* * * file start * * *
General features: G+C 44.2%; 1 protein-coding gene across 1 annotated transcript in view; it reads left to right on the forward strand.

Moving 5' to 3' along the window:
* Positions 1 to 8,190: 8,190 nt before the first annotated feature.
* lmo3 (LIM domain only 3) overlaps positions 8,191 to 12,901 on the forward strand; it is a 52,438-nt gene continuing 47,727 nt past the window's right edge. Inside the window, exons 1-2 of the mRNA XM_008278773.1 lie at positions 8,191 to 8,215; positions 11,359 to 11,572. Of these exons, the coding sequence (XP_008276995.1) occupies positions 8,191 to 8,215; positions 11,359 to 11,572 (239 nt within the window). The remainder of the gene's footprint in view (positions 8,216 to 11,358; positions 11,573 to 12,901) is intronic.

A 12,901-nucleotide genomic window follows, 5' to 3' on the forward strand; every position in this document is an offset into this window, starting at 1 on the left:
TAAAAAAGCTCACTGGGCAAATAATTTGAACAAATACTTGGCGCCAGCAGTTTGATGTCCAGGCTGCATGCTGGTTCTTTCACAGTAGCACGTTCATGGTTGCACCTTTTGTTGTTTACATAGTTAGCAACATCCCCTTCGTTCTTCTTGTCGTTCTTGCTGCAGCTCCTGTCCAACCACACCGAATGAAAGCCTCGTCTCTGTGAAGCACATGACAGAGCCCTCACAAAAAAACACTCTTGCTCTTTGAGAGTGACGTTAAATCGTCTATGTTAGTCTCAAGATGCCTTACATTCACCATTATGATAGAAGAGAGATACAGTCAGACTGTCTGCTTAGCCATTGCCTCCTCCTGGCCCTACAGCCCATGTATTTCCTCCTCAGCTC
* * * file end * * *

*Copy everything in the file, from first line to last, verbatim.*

General features: G+C 44.2%; 1 protein-coding gene across 1 annotated transcript in view; it reads left to right on the forward strand.

Moving 5' to 3' along the window:
* Positions 1 to 8,190: 8,190 nt before the first annotated feature.
* lmo3 (LIM domain only 3) overlaps positions 8,191 to 12,901 on the forward strand; it is a 52,438-nt gene continuing 47,727 nt past the window's right edge. Inside the window, exons 1-2 of the mRNA XM_008278773.1 lie at positions 8,191 to 8,215; positions 11,359 to 11,572. Of these exons, the coding sequence (XP_008276995.1) occupies positions 8,191 to 8,215; positions 11,359 to 11,572 (239 nt within the window). The remainder of the gene's footprint in view (positions 8,216 to 11,358; positions 11,573 to 12,901) is intronic.

A 12,901-nucleotide genomic window follows, 5' to 3' on the forward strand; every position in this document is an offset into this window, starting at 1 on the left:
TAAAAAAGCTCACTGGGCAAATAATTTGAACAAATACTTGGCGCCAGCAGTTTGATGTCCAGGCTGCATGCTGGTTCTTTCACAGTAGCACGTTCATGGTTGCACCTTTTGTTGTTTACATAGTTAGCAACATCCCCTTCGTTCTTCTTGTCGTTCTTGCTGCAGCTCCTGTCCAACCACACCGAATGAAAGCCTCGTCTCTGTGAAGCACATGACAGAGCCCTCACAAAAAAACACTCTTGCTCTTTGAGAGTGACGTTAAATCGTCTATGTTAGTCTCAAGATGCCTTACATTCACCATTATGATAGAAGAGAGATACAGTCAGACTGTCTGCTTAGCCATTGCCTCCTCCTGGCCCTACAGCCCATGTATTTCCTCCTCAGCTC